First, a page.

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‘Supergirl’ Post-Show Analysis: Season 1 Episode 9: ‘Blood Bonds’

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Welcome back to Supergirl Guys, our regular feature breaking down the highs and lows of CBS’s Supergirl TV show starring Melissa Benoist. Your travelling companions on this journey are Superman super-fan Chris Haley, and Flash recap veteran Dylan Todd.

This week, Supergirl faces some family secrets and a troublesome aunt, Kara tries to face down her boss’s suspicions, and the boys go off and have a subplot. “Blood Bonds,” was directed by Steven Shill and written by Ted Sullivan and Derek Simon.

Dylan: So this episode picks up right where we left off before the holidays, with Non and his gang of Alien super-army storming Lord Technologies and the DEO trying — and failing — to repel them. Kara shows up, fights Non a little, but he takes off with Hank Henshaw, which is probably the best case scenario at this point, as he is, you know, the Martian Manhunter. Meanwhile, Astra is still in DEO custody, Cat figured out Kara is Supergirl, and something else is going on that I’m probably forgetting? How’d you like the episode? Do you think it resolved the cliffhangers okay?

 

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Chris: Don’t forget about the less-than-super spy James Olsen subplot. My overall review of the episode was that I liked it okay. I liked some parts, I didn’t like some parts so much. Nothing I hated, but there were just a few things in this episode that kinda made me roll my eyes or do that exasperated sigh… which is not really what I’m used to from Supergirl! But maybe it was just me having an off day. But several things certainly got pulled up from or kicked off of that cliff ledge, that’s for sure! What’d you think?

Dylan: Welcome to the Exasperated Sigh Club! Now that we’re almost halfway through the first season, a lot of the rhythm of the show is sort of wearing on me, namely the stretch in the middle of every episode, between action pieces, where everybody talks about their feelings and stuff for ten minutes. Feelings, yuck. I think the show is at its best when it stays light and breezy and action-y, and steers clear of soapy subplots or pathos, but here we are. This episode sort of had too much of that for my tastes, though I probably enjoyed it more than you did.

We also saw the return of General Lane, who continues to be a baby-headed jerkface. What did you think of his return?

Chris: I guess it canonically makes sense that they’d have him be the one in charge, but this was one of those little instances that bugged me. It felt a little bit like, “We can only have so many actors on the payroll” to me. Or at best, it was, “We don’t have time to introduce some new jerk, so here’s one you’re already familiar with”. Is that just me? Am I being unfair?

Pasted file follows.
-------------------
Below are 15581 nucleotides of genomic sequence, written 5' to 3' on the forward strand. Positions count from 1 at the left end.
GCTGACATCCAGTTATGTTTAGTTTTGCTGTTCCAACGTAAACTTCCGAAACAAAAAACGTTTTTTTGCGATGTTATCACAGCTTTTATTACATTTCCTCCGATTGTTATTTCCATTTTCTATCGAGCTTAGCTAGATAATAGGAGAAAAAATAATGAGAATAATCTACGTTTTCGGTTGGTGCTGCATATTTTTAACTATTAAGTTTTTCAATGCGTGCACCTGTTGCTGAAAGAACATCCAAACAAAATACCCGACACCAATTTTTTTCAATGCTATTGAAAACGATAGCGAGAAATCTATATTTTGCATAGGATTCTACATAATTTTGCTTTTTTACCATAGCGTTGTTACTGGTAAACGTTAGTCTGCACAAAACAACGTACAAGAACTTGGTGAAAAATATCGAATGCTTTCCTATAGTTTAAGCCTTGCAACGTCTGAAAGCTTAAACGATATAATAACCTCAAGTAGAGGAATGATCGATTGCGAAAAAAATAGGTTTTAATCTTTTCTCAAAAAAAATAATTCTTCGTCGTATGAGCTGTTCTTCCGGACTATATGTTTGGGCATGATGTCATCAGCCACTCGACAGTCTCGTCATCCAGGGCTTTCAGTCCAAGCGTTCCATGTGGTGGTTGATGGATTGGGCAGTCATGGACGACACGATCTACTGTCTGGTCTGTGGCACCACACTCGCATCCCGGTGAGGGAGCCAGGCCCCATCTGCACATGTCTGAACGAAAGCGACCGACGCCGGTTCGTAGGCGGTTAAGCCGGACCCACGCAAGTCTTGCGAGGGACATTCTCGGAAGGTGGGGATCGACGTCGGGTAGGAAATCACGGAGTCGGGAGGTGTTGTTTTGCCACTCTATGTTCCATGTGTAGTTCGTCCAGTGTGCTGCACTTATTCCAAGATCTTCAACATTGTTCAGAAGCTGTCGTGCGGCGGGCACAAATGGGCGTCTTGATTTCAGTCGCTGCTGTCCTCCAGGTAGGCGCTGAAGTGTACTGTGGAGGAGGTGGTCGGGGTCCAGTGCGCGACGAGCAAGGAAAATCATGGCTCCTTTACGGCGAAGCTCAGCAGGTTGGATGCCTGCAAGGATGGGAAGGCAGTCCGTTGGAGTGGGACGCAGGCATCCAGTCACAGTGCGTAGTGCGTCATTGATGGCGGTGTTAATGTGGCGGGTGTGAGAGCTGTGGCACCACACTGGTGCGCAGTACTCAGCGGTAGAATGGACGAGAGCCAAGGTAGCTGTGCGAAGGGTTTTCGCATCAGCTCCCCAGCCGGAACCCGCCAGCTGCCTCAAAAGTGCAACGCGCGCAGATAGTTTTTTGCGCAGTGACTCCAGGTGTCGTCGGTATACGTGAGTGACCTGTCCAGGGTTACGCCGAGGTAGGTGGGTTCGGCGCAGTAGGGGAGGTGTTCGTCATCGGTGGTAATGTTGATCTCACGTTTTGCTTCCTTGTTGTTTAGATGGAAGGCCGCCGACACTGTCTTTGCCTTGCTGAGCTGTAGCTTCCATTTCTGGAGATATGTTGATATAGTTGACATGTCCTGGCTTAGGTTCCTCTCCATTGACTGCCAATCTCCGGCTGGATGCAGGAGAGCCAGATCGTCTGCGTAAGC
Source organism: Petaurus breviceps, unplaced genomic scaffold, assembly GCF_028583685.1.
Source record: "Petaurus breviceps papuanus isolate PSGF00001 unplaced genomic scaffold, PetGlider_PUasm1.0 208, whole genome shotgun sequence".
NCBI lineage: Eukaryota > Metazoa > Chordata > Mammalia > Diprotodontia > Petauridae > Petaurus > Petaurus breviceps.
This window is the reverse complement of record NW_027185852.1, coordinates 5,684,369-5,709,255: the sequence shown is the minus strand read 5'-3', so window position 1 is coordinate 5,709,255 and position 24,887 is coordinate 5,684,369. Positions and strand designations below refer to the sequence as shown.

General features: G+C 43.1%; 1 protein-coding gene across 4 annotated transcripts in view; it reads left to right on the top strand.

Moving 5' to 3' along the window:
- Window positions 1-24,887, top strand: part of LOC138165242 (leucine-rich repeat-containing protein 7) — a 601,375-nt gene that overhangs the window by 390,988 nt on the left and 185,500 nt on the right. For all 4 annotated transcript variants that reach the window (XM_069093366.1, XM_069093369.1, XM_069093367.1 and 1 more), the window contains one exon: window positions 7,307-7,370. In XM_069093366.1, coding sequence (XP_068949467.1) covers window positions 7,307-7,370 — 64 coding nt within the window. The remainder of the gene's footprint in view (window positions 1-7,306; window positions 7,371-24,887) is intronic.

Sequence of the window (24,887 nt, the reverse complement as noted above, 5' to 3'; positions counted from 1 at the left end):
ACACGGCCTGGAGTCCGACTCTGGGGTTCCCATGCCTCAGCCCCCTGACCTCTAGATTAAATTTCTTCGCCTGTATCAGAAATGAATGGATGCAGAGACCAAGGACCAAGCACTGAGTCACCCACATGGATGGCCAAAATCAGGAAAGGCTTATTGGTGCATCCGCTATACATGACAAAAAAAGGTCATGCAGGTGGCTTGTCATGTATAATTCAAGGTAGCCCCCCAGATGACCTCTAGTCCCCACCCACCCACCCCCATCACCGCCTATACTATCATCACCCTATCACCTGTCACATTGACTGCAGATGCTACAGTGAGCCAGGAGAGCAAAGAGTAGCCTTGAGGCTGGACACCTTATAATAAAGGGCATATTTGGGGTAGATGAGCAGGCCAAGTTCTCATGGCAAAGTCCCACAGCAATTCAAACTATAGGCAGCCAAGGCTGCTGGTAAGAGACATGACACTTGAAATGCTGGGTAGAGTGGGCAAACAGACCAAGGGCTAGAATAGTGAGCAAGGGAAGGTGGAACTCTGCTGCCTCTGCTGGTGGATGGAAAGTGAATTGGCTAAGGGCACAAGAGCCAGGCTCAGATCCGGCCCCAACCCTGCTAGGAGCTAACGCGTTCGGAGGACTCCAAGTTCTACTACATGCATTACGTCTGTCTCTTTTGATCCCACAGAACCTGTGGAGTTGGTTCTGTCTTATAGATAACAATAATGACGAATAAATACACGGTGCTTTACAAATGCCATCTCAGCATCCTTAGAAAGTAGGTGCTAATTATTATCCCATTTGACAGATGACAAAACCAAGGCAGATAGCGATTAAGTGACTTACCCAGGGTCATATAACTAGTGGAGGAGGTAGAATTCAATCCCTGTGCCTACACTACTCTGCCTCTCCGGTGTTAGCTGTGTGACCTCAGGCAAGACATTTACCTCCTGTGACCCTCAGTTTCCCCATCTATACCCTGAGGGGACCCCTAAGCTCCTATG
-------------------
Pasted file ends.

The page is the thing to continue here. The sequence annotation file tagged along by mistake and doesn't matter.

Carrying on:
Dylan: No, that makes sense. I was a little put off by how quickly he went full villain, almost immediately resorting to torture to get Astra to give up Non’s location, but then again, this is America in 2016.

 

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I’m fine with Lane becoming a recurring antagonist, to be honest. With him being Lucy’s dad, it’s going to be hard to keep him out of the show and the more they can fold him into DEO plots, the better.

Lots of Krypton flashbacks this episode, which sort of fleshed out Kara’s mom and aunt’s relationship before the whole “planet blew up” thing.

Chris: Yeah, that fly through of… probably Argo City, looked very expensive! There were a few other places in this episode where I thought the effects looked a little dicey and I wondered if they ate up too much of their budget on that shot.

I think I said something about this in our last column, but the way the Krypton Alura/Astra flashbacks kept just having more and more reveals was starting to wear on me, and now, finally, they seem to have given us the whole truth. It was this whole back and forth of auntie was bad, no mom was bad, no but really auntie was bad, no but mom tricked her and sent her to jail and Kara’s world view is turned on it’s head, or was auntie lying?! I guess now they get to have their cake and eat it too, by having them both be sort of philosophically right, but mom was still a good person who loved her sister and auntie isn’t so evil.

Dylan: So Cat figured out that Kara was Supergirl, which led to a pretty fun little segment where Kara had to find a way to prove her otherwise. And while I liked the subplot, I thought Cat’s ultimatum seemed a little nonsensical.

Chris: I mean, she’s sort of a ridiculous character at times, so it didn’t bother me too badly. I know this is jumping ahead slightly, but I prepared an image for the occasion…